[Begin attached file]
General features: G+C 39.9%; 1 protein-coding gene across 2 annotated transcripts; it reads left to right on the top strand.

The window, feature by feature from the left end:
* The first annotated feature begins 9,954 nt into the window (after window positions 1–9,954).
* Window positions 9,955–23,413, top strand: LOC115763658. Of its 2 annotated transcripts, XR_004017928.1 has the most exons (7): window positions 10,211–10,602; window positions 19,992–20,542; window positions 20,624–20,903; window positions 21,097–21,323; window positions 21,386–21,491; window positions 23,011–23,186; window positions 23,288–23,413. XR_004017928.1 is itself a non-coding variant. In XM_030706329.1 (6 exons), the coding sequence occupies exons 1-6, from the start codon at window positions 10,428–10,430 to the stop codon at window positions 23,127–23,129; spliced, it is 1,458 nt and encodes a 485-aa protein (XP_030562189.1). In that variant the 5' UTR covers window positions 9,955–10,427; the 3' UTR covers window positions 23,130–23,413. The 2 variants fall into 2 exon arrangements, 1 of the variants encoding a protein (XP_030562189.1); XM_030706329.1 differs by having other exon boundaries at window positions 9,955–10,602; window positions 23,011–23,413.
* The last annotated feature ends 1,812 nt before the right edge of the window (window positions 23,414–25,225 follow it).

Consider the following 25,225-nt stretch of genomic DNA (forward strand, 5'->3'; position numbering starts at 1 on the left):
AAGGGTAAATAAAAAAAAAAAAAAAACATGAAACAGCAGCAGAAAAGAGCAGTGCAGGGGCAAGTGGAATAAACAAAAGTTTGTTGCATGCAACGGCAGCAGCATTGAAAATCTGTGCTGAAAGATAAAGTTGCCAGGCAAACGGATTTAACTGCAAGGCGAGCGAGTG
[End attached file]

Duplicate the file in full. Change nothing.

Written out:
General features: G+C 39.9%; 1 protein-coding gene across 2 annotated transcripts; it reads left to right on the top strand.

The window, feature by feature from the left end:
* The first annotated feature begins 9,954 nt into the window (after window positions 1–9,954).
* Window positions 9,955–23,413, top strand: LOC115763658. Of its 2 annotated transcripts, XR_004017928.1 has the most exons (7): window positions 10,211–10,602; window positions 19,992–20,542; window positions 20,624–20,903; window positions 21,097–21,323; window positions 21,386–21,491; window positions 23,011–23,186; window positions 23,288–23,413. XR_004017928.1 is itself a non-coding variant. In XM_030706329.1 (6 exons), the coding sequence occupies exons 1-6, from the start codon at window positions 10,428–10,430 to the stop codon at window positions 23,127–23,129; spliced, it is 1,458 nt and encodes a 485-aa protein (XP_030562189.1). In that variant the 5' UTR covers window positions 9,955–10,427; the 3' UTR covers window positions 23,130–23,413. The 2 variants fall into 2 exon arrangements, 1 of the variants encoding a protein (XP_030562189.1); XM_030706329.1 differs by having other exon boundaries at window positions 9,955–10,602; window positions 23,011–23,413.
* The last annotated feature ends 1,812 nt before the right edge of the window (window positions 23,414–25,225 follow it).

Consider the following 25,225-nt stretch of genomic DNA (forward strand, 5'->3'; position numbering starts at 1 on the left):
AAGGGTAAATAAAAAAAAAAAAAAAACATGAAACAGCAGCAGAAAAGAGCAGTGCAGGGGCAAGTGGAATAAACAAAAGTTTGTTGCATGCAACGGCAGCAGCATTGAAAATCTGTGCTGAAAGATAAAGTTGCCAGGCAAACGGATTTAACTGCAAGGCGAGCGAGTG